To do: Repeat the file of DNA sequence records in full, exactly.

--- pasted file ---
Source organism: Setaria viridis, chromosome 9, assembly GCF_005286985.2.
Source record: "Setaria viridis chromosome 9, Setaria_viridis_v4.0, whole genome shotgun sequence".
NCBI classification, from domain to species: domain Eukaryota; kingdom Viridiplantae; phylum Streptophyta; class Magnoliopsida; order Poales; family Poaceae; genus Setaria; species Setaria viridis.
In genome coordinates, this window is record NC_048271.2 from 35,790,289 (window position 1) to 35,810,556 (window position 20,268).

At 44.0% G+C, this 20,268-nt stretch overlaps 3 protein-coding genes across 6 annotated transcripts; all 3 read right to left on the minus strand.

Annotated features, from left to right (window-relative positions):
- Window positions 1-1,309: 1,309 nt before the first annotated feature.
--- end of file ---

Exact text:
Source organism: Setaria viridis, chromosome 9, assembly GCF_005286985.2.
Source record: "Setaria viridis chromosome 9, Setaria_viridis_v4.0, whole genome shotgun sequence".
NCBI classification, from domain to species: domain Eukaryota; kingdom Viridiplantae; phylum Streptophyta; class Magnoliopsida; order Poales; family Poaceae; genus Setaria; species Setaria viridis.
In genome coordinates, this window is record NC_048271.2 from 35,790,289 (window position 1) to 35,810,556 (window position 20,268).

At 44.0% G+C, this 20,268-nt stretch overlaps 3 protein-coding genes across 6 annotated transcripts; all 3 read right to left on the minus strand.

Annotated features, from left to right (window-relative positions):
- Window positions 1-1,309: 1,309 nt before the first annotated feature.